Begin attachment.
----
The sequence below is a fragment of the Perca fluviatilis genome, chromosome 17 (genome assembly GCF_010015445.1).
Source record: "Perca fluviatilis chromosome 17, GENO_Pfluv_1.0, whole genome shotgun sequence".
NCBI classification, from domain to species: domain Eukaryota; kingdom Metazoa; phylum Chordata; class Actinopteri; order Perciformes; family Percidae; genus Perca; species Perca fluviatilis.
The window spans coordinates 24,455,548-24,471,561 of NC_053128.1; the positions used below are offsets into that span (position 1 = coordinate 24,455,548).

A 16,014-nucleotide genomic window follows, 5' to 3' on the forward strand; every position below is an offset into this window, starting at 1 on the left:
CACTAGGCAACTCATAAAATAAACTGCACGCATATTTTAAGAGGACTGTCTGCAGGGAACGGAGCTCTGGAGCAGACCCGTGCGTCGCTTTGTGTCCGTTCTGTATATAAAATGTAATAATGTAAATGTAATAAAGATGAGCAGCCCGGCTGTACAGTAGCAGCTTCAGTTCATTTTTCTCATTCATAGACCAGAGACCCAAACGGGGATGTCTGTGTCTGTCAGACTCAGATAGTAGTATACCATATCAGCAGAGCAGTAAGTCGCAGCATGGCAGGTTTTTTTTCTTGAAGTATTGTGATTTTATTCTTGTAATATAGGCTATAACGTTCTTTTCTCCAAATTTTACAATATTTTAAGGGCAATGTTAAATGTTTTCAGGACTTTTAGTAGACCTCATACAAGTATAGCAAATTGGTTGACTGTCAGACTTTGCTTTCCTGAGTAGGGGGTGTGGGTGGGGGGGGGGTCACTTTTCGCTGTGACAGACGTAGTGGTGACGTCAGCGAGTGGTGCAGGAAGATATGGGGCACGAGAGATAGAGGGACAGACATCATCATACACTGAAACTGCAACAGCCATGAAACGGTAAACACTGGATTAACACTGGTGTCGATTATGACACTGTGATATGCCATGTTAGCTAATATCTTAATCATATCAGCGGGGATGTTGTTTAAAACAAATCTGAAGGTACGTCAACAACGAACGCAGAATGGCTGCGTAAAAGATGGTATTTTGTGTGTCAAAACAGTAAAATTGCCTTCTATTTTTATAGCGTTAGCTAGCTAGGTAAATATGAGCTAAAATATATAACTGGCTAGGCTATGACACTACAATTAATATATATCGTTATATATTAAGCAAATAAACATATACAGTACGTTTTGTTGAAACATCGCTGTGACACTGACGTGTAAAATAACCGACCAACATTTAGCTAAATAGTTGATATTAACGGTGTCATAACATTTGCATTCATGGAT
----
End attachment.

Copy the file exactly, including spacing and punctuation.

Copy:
The sequence below is a fragment of the Perca fluviatilis genome, chromosome 17 (genome assembly GCF_010015445.1).
Source record: "Perca fluviatilis chromosome 17, GENO_Pfluv_1.0, whole genome shotgun sequence".
NCBI classification, from domain to species: domain Eukaryota; kingdom Metazoa; phylum Chordata; class Actinopteri; order Perciformes; family Percidae; genus Perca; species Perca fluviatilis.
The window spans coordinates 24,455,548-24,471,561 of NC_053128.1; the positions used below are offsets into that span (position 1 = coordinate 24,455,548).

A 16,014-nucleotide genomic window follows, 5' to 3' on the forward strand; every position below is an offset into this window, starting at 1 on the left:
CACTAGGCAACTCATAAAATAAACTGCACGCATATTTTAAGAGGACTGTCTGCAGGGAACGGAGCTCTGGAGCAGACCCGTGCGTCGCTTTGTGTCCGTTCTGTATATAAAATGTAATAATGTAAATGTAATAAAGATGAGCAGCCCGGCTGTACAGTAGCAGCTTCAGTTCATTTTTCTCATTCATAGACCAGAGACCCAAACGGGGATGTCTGTGTCTGTCAGACTCAGATAGTAGTATACCATATCAGCAGAGCAGTAAGTCGCAGCATGGCAGGTTTTTTTTCTTGAAGTATTGTGATTTTATTCTTGTAATATAGGCTATAACGTTCTTTTCTCCAAATTTTACAATATTTTAAGGGCAATGTTAAATGTTTTCAGGACTTTTAGTAGACCTCATACAAGTATAGCAAATTGGTTGACTGTCAGACTTTGCTTTCCTGAGTAGGGGGTGTGGGTGGGGGGGGGGTCACTTTTCGCTGTGACAGACGTAGTGGTGACGTCAGCGAGTGGTGCAGGAAGATATGGGGCACGAGAGATAGAGGGACAGACATCATCATACACTGAAACTGCAACAGCCATGAAACGGTAAACACTGGATTAACACTGGTGTCGATTATGACACTGTGATATGCCATGTTAGCTAATATCTTAATCATATCAGCGGGGATGTTGTTTAAAACAAATCTGAAGGTACGTCAACAACGAACGCAGAATGGCTGCGTAAAAGATGGTATTTTGTGTGTCAAAACAGTAAAATTGCCTTCTATTTTTATAGCGTTAGCTAGCTAGGTAAATATGAGCTAAAATATATAACTGGCTAGGCTATGACACTACAATTAATATATATCGTTATATATTAAGCAAATAAACATATACAGTACGTTTTGTTGAAACATCGCTGTGACACTGACGTGTAAAATAACCGACCAACATTTAGCTAAATAGTTGATATTAACGGTGTCATAACATTTGCATTCATGGAT